About six weeks ago in one of the subway stations I spotted a poster of a Brazilian carnival but with a non-Brazilian dancers. It turns out that the Asakusa area of Tokyo holds a Samba Festival every year in late August since 1981, and this year, it falls on August 28. I have been looking forward to seeing this festival, but unfortunately on the day of the parade (yesterday) it was grey, gloomy, and drizzly. I ended up not going, but boy, did I Continue reading

How Blue is My Pool

Sendagaya Swimming Pool by bloompy
Sendagaya Swimming Pool, a photo by bloompy on Flickr.

Goodness, I have been rendered speechless in the first week of swimming in a Japanese public pool. First, the coordinates: the main swimming pool, measuring 50m X 20m, is located in Sendagaya, adjacent to the 1964 Tokyo Olympic Game Stadium. It is called the Tokyo Metropolitan Gymnasium Indoor Pool. Sendagaya is an area next to Shinjuku, the better-known area of contemporary Tokyo. A second pool is located in a level below and adjacent to the main one, and it is only half as big, 25m x 13m. Opening hours are from 9am to 9pm, all year round; this being an indoor pool, the weather outside has no bearing. The Sendagaya swimming pool does close one or two days a month. Usually one can see Continue reading

Mosquitoes: Japanese vs. Indonesian

I grew up in Indonesia, then moved to the U.S. (Louisiana, Tennessee, and California) and now am living in Japan. Those years of living in the U.S. were great; if not for anything else, then for the one reason that I did not ever have to deal with mosquitoes. Maybe it was the climate of where I used to live, or maybe it was the fact that I never lived in a lower level apartment, but my summers in the U.S. were pest-free (safe for those telemarketing calls.)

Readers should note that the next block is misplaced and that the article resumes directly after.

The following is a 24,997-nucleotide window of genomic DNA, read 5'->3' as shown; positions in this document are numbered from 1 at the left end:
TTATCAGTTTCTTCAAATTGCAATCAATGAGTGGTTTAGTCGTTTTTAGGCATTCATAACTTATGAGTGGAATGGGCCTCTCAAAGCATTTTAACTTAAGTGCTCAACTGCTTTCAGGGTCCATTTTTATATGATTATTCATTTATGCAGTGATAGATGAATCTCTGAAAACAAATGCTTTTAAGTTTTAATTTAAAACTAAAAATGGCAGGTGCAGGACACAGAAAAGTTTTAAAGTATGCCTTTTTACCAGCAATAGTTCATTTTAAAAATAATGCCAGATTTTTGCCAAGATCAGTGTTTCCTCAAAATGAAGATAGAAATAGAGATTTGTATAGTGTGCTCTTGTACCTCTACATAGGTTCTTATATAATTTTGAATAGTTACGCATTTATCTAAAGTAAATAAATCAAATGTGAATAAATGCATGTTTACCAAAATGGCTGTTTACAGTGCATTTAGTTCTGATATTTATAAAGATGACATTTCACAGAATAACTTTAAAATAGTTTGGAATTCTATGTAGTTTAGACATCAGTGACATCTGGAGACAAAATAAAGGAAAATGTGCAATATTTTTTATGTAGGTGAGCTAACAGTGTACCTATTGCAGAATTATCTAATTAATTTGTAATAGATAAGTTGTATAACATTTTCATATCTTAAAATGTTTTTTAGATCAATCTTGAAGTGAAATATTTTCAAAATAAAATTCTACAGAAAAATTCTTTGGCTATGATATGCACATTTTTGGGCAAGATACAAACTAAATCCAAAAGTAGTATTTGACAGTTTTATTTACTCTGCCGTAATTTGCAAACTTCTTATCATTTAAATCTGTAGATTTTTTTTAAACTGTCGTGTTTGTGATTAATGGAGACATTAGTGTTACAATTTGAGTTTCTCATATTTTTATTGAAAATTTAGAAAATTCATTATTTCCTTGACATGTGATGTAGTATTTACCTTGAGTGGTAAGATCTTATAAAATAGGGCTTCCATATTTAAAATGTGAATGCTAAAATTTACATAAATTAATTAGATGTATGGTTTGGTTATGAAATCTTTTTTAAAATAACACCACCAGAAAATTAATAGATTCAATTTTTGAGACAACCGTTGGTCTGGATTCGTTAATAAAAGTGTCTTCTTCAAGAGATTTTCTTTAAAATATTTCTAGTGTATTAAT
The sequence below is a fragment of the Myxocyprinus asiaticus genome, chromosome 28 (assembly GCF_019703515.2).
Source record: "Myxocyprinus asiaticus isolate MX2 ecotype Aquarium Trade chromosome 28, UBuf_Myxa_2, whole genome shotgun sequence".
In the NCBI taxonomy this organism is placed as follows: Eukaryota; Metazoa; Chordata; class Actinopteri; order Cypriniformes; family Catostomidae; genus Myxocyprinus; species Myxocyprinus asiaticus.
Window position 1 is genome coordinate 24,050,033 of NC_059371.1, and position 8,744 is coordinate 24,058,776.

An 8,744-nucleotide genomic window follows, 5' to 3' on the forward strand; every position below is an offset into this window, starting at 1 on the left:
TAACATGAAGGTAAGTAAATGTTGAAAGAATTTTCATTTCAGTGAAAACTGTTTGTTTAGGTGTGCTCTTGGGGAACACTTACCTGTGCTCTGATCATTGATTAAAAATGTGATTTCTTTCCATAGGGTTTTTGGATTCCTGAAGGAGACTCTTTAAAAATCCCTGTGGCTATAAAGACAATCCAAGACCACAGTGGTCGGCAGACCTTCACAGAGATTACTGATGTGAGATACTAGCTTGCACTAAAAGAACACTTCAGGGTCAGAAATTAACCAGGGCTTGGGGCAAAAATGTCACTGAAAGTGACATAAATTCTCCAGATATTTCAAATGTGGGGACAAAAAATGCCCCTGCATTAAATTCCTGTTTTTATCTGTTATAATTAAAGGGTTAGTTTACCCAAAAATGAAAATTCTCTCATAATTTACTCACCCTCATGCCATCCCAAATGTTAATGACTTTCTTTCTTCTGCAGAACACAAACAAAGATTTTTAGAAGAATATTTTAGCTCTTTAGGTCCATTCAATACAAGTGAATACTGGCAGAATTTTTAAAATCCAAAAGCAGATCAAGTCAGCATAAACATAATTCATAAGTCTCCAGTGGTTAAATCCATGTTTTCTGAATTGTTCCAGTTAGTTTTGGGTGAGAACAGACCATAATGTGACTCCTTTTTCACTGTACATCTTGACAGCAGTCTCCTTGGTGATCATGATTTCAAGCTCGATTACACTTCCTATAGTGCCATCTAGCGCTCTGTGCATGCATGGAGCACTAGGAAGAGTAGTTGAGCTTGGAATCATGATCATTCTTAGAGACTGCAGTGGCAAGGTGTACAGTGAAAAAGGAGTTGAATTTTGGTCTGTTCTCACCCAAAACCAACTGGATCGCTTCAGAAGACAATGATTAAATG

In Indonesia, there are only two seasons: the wet and the dry seasons, but mosquitoes thrive on both weathers. All year long, they are always around and doing their job. On the other hand,my many trips to Tokyo were never punctuated by any visit from a mosquito. Before my move here, times were passed in the hotels and those visits were hardly during Continue reading

Bicycle Happy

Bikes in Tokyo by bloompy
Bikes in Tokyo, a photo by bloompy on Flickr.

Tokyo is not exactly Beijing, where countless number of cyclists could be found wandering around town during rush hours. Nor is Tokyo like San Francisco, where on certain Fridays, hundreds of cyclists take over the downtown area in hope of raising consciousness in a city that could certainly afford to cycle more; but I do remember that once my city exploring left the confine of Shinjuku and into the other neighborhoods, I started seeing something I really enjoyed: mothers taking their children in a bike built for two; a girl giving his boyfriend Continue reading

The Golden Week

What a difference from yesterday: today is the start of the Golden Week, a cluster of Japanese holidays put into one week (albeit not necessarily starting from a weekend and ending on the next weekend). As an example, today is a day off for everybody, but tomorrow (Friday) is a work day. Then people are off again for few days in the next week. To me, this is like a mark into the summer season, much like the American Memorial Day is.

It is amazing how the usually busy Shinjuku falls silent around this time of the year. Make no mistake, there are still many people travelling in and out of the station, one of the major Continue reading